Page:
Every so often I come across an old fifties American film that I was previously unaware of that blows me away. Previous examples include such classics as ‘Night of the Hunter’ and the ‘Sweet Smell of Success’. ‘A Face in the Crowd’ is right up there with them. Directed by Elia Kazan and written by Budd Schulburg, the film is eerily prescient.
It’s the story of Lonesome Rhodes, a drifter who is recorded singing by a local radio station and becomes a national sensation in a matter of months. With his homespun wisdom and his just plain folks shtick, Lonesome makes people believe he is just like them.
Nothing could be further from the truth. He is an arrogant, egotistical individual that says of his audience ” This whole country’s just like my flock of sheep!”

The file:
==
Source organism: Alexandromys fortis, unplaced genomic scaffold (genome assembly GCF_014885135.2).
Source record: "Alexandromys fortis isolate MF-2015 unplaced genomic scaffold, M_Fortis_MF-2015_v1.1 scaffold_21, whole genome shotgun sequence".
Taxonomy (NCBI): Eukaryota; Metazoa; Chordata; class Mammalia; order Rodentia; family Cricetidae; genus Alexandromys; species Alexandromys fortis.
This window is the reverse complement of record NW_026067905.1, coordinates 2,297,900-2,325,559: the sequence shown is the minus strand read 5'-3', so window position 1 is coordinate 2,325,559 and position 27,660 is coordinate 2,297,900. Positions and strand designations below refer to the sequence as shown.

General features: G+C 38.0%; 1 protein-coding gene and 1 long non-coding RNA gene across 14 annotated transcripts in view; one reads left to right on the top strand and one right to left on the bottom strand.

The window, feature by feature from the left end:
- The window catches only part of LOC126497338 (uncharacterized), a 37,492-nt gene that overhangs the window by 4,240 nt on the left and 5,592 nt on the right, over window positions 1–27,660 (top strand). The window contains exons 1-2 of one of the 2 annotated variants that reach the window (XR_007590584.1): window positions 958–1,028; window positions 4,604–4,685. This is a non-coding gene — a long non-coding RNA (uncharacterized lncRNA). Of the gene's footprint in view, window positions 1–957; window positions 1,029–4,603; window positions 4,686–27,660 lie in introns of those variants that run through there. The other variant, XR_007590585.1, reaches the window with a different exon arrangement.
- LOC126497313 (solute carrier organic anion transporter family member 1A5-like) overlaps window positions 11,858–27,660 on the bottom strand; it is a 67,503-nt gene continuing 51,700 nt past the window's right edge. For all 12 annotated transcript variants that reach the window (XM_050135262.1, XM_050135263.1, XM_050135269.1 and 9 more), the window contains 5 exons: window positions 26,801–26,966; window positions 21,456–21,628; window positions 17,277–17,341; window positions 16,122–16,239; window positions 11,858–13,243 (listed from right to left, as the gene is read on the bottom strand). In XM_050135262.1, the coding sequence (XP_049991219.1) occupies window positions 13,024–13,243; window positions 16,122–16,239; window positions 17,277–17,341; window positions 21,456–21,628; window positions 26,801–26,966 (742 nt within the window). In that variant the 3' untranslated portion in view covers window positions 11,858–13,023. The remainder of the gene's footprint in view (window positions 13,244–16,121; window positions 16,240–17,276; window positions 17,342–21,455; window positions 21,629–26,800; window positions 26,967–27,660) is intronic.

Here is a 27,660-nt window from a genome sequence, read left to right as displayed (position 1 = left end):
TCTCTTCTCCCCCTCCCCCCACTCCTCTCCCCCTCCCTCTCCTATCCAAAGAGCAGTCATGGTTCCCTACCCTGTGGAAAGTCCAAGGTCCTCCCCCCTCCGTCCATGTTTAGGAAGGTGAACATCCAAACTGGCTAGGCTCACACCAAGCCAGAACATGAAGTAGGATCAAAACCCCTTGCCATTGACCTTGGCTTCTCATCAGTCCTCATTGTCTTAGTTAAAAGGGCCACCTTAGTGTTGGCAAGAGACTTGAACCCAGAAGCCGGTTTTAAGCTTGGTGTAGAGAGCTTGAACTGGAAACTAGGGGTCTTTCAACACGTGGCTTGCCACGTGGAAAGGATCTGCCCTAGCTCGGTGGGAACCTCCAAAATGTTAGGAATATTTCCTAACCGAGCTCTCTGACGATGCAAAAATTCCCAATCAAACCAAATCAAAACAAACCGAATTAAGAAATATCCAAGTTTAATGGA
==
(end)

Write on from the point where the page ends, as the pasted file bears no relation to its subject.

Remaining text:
Pretty soon he is not just content to have his own rating topping show. He wants to use his power to mould politician’s, maybe even one-day hold high office himself.
Remind you of anyone? If you thought of Glen Beck or Sarah Palin, congratulations you’re right in my headspace.
The film is a warning from the past to us in the present never to forget just how easily the incredibly confident and incredibly stupid entertainer can suddenly become our master.